The GetDefaultRecognizer method :
The Recognizers collection :

I hope it can help you in some way
my english is still to improve.

Posted by spoutnik on 7 February 2003 (Comment Permalink)

With respect to transliteration, I believe it qualifies as a proper use of the word in the original language, even if the word has been absorbed into the host language. After all, it's just another representation of the word. But I think we have hit a limitation[1] in the HTML/XHTML support for language identification. The specification lacks a mechanism to indicate such transformations. A new attribute, or an extension of the lang and xml:lang attributes, would be required to avoid breaking document semantics and keep the language support for screen readers and applications that rely on language information.

So, my answer to your question about the correct way of marking up secondary language sections in documents is: as an attribute for marking transliteration doesn't exist, use whatever tag is applicable in the context and keep the xml:lang value. Also, the HTML specification seems to suggest[2] that the <span> tag is one of the proper ways to indicate such sections, specially in inline contexts.

To your other question I don't have an answer :) It's unlikely that browsers displaying the behavior observed implement any kind of document-level instructions to prevent the display of such dialogs. I'm not bothered about it if the site provides good content.


Posted by Ronaldo on 7 February 2003 (Comment Permalink)

I am not sure this answers anything at all. It probably just adds more questions, but are the ruby tag sets supposed to be used for words that reference other words? So if you have Japanese text that refers to English text, apparently the ruby set should be used. My minimal experimentation with these tags, however, were less than gratifying, since they are block elements. I would rather there was an inline version.

Posted by David on 7 February 2003 (Comment Permalink)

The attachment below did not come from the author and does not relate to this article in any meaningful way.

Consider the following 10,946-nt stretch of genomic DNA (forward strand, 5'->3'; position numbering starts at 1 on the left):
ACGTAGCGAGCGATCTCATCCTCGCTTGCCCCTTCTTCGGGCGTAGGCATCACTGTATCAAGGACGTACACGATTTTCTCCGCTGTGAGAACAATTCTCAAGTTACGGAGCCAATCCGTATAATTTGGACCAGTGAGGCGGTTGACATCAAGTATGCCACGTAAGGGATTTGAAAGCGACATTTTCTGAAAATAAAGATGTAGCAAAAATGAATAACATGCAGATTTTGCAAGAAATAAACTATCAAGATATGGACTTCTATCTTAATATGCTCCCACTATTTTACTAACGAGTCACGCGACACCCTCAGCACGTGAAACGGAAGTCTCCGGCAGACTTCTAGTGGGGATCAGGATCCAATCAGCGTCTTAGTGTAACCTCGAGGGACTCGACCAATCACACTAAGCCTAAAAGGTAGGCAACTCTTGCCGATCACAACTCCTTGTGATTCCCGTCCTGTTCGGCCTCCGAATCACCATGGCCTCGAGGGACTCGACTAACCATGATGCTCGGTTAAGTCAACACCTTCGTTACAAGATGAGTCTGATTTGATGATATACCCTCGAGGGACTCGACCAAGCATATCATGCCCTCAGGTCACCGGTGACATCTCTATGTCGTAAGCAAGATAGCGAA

I have not played with the Ruby tags, but now I'm curious.

The Ruby tag is a clear descendent of the Japanese typographic technique "furigana" (literally, flapping writing or waving writing), where tiny characters appear above other characters (or for vertical text, to the right). Furigana are also sometimes known as ruby. Furigana are mostly used to give phonetic readings to obscure kanji that the average reader might not know how to pronounce. Occasionally they're used in more cutesy ways.

Why "ruby" you ask? It goes back to archaic terms for type sizes. Back when "pica" meant 12 pt type, "ruby" meant 5 pt type.

Posted by Adam Rice on 8 February 2003 (Comment Permalink)

I'm now not even sure that using the lang or xml:lang attributes is appropriate for this purpose and I doubt that the Ruby tags are applicable to this problem either. I think I'll write another post on this.

Posted by Jonathon on 8 February 2003 (Comment Permalink)

I took this matter to the high court (c.i.w.a.) The thread starts here:

But no solution to the actual problem emerged :(

Posted by Bertilo on 8 February 2003 (Comment Permalink)

Heh. If you think this is fun, just wait for the Semantic Web.

"No, no, you can't mark a veterinarian with the <doctor> tag -- he'll have heart patients dying in his waiting room! Use the <services> tag with the attributes [field="veterinary medicine", qualification="DVM", specialty="canus canus, felinus domesticus, equus equus, etc."]."

Posted by Prentiss Riddle on 9 February 2003 (Comment Permalink)

Geez, with all that markup, how are any of us going to get anything written in our blogs?

Posted by Adam Rice on 9 February 2003 (Comment Permalink)

[Removed (spam)]

Posted by nony on 16 March 2003 (Comment Permalink)

This discussion is now closed. My thanks to everyone who contributed.

© Copyright 2007 Jonathon Delacour